config for .yml file
            - adv_unique:
                model:                          # Taken from the model the test is on
                column_name:                    # Taken from the column the test is on
                event_timestamp_column_name:    # [The date column for date limit tests]
                number_of_days_to_check:        # [The number of days for date limit tests]
                threshold_type:                 # relative / absolute (relative in %)
                threshold_value:                # integer to indicate accepted errors for abs/rel
                column_to_exclude_on:           # if the column has exclusions on a field, enter that column name here

*/ -----------------------------------------------------
{%macro test_adv_not_null(
  model,
  column_name,
  event_timestamp_column_name = None,
  number_of_days_to_check = None,
  threshold_type = None,
  threshold_value = 1,
  column_to_exclude_on = None ) %}

/* -----------------------------------------------------
Scope to valid test rows.
*/ -----------------------------------------------------
WITH valid_test_rows AS (
SELECT *
  FROM {{ model }}
 WHERE 1 = 1

   {% if column_to_exclude_on !=  None %} --This will check your test exclusion
    AND {{ exclude_rows_from_test( model.name, column_to_exclude_on ) }}
   {% endif %}

   {% if number_of_days_to_check != None and event_timestamp_column_name != None%}
    AND {{ event_timestamp_column_name }} > TIMESTAMP_SUB(CURRENT_TIMESTAMP(), INTERVAL {{number_of_days_to_check}} DAY)
   {% endif %}
 )
/*-----------------------------------------------------
Set Threshold if applicable.
*/ -----------------------------------------------------

, threshold_limit AS (
SELECT

    {% if threshold_type ==  'relative' %}
      ROUND(COUNT(*) * ({{ threshold_value }} / 100),0) AS max_errors  --find the maximum amount of rows that can fail the test
      FROM valid_test_rows --This allows relative tests to be effective on date range tests

    {% elif threshold_type ==  'absolute' %}
      {{ threshold_value }} AS max_errors  --find the maximum amount of rows that can fail the test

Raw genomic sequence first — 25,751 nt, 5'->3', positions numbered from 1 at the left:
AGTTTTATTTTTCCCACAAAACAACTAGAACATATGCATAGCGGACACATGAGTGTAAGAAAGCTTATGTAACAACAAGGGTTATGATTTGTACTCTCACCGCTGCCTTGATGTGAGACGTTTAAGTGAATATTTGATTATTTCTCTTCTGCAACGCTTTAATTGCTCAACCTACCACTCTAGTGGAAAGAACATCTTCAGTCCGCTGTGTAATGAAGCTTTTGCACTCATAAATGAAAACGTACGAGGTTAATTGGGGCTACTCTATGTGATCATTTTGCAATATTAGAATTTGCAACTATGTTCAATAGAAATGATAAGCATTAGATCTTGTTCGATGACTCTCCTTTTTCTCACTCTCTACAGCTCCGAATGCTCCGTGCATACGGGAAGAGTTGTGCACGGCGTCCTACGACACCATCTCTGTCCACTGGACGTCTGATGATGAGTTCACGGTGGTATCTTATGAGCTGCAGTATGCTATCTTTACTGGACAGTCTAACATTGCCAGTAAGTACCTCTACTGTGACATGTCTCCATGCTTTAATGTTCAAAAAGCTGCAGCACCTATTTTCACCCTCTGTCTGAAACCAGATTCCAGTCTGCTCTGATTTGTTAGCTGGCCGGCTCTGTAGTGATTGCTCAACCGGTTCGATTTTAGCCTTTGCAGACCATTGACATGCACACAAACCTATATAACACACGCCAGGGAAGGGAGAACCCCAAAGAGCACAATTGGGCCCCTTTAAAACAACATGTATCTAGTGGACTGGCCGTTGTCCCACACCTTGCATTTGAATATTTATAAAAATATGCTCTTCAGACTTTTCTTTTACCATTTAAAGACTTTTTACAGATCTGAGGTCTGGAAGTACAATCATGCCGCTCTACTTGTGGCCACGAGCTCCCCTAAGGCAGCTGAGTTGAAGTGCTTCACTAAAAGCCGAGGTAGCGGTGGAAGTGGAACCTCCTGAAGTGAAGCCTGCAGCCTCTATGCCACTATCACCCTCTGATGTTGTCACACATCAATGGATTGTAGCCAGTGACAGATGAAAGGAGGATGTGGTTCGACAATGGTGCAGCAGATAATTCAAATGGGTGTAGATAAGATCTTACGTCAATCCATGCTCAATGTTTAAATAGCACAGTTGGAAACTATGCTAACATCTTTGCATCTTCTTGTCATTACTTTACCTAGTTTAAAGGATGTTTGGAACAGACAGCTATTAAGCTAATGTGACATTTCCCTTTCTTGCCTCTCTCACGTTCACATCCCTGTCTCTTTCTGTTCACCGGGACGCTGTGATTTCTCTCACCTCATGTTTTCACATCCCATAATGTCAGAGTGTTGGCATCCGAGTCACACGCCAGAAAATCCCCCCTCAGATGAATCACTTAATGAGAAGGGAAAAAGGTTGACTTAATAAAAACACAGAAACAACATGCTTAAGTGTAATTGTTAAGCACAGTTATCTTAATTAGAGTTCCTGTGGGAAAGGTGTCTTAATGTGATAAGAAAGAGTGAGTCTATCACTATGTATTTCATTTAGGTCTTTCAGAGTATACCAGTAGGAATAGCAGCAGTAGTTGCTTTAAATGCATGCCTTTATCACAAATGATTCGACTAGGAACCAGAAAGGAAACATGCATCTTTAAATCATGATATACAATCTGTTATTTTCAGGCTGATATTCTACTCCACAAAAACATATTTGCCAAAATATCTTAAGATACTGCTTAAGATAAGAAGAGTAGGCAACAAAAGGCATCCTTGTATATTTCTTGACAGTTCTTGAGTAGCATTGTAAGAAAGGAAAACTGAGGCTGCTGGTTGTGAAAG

{% else %} --ELSE
      0 AS max_errors  --find the maximum amount of rows that can fail the test
    {% endif %}
)

/*-----------------------------------------------------
Perform the Test.
*/-----------------------------------------------------

, perform_test AS (

        SELECT *
        FROM valid_test_rows
        WHERE {{ column_name }} IS NULL


)
/*-----------------------------------------------------
Count the Errors.
*/ -----------------------------------------------------
, validation_errors AS (
SELECT
COUNT(*) AS n_errors
FROM perform_test
)
/*-----------------------------------------------------
Check if the number of errors is greater than the threshold.
*/ -----------------------------------------------------
SELECT
    CASE WHEN ve.n_errors > tl.max_errors THEN ve.n_errors - tl.max_errors
         WHEN ve.n_errors < tl.max_errors THEN 0
    ELSE 0
    END AS result
FROM validation_errors ve
CROSS JOIN threshold_limit tl


   {% endmacro %}


Unique

/* -----------------------------------------------------
This is an advanced unique schema test.
It is used the same way the normal unique schema test is used inside the .yml file
however instead of:
              - unique
use
              - adv_unique:

The test has 3 functions:
 - Thresholds (absolute and relative)
 - Date Limits (by day)
 - Row Exclusions

Usage Notes:
  Thresholds are calculated after date scoping.
  When testing relative thresholds use values 1 to 100 indicating the % of bad rows expected.
  The error output for threshold fields indicates the number of fails beyond the threshold.